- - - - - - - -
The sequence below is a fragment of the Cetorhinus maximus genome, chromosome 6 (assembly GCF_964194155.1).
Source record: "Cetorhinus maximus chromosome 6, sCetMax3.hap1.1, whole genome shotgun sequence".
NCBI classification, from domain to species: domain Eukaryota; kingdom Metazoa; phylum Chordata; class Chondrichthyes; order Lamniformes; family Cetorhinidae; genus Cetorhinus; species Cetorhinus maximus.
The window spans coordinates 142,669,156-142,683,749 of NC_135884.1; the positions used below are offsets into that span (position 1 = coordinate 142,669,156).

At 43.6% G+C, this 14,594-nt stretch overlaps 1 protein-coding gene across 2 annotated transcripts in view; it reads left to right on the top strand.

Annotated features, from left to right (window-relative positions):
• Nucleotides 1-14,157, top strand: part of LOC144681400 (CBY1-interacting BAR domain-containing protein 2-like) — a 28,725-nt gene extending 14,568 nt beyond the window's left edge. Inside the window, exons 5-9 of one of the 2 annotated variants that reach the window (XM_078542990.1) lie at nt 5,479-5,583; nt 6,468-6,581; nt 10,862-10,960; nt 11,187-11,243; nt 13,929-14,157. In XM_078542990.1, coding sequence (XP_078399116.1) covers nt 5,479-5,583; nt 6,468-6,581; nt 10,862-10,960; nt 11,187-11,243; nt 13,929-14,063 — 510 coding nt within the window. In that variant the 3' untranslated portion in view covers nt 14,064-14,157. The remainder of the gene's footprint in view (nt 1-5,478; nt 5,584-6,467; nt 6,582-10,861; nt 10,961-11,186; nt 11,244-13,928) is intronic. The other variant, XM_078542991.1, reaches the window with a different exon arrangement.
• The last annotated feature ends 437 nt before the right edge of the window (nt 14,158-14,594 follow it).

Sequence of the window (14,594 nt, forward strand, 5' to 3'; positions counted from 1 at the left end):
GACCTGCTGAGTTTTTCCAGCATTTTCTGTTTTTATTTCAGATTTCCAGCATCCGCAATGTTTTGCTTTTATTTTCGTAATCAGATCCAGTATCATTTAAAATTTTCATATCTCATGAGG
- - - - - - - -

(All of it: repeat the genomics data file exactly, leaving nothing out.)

The sequence below is a fragment of the Cetorhinus maximus genome, chromosome 6 (assembly GCF_964194155.1).
Source record: "Cetorhinus maximus chromosome 6, sCetMax3.hap1.1, whole genome shotgun sequence".
NCBI classification, from domain to species: domain Eukaryota; kingdom Metazoa; phylum Chordata; class Chondrichthyes; order Lamniformes; family Cetorhinidae; genus Cetorhinus; species Cetorhinus maximus.
The window spans coordinates 142,669,156-142,683,749 of NC_135884.1; the positions used below are offsets into that span (position 1 = coordinate 142,669,156).

At 43.6% G+C, this 14,594-nt stretch overlaps 1 protein-coding gene across 2 annotated transcripts in view; it reads left to right on the top strand.

Annotated features, from left to right (window-relative positions):
• Nucleotides 1-14,157, top strand: part of LOC144681400 (CBY1-interacting BAR domain-containing protein 2-like) — a 28,725-nt gene extending 14,568 nt beyond the window's left edge. Inside the window, exons 5-9 of one of the 2 annotated variants that reach the window (XM_078542990.1) lie at nt 5,479-5,583; nt 6,468-6,581; nt 10,862-10,960; nt 11,187-11,243; nt 13,929-14,157. In XM_078542990.1, coding sequence (XP_078399116.1) covers nt 5,479-5,583; nt 6,468-6,581; nt 10,862-10,960; nt 11,187-11,243; nt 13,929-14,063 — 510 coding nt within the window. In that variant the 3' untranslated portion in view covers nt 14,064-14,157. The remainder of the gene's footprint in view (nt 1-5,478; nt 5,584-6,467; nt 6,582-10,861; nt 10,961-11,186; nt 11,244-13,928) is intronic. The other variant, XM_078542991.1, reaches the window with a different exon arrangement.
• The last annotated feature ends 437 nt before the right edge of the window (nt 14,158-14,594 follow it).

Sequence of the window (14,594 nt, forward strand, 5' to 3'; positions counted from 1 at the left end):
GACCTGCTGAGTTTTTCCAGCATTTTCTGTTTTTATTTCAGATTTCCAGCATCCGCAATGTTTTGCTTTTATTTTCGTAATCAGATCCAGTATCATTTAAAATTTTCATATCTCATGAGG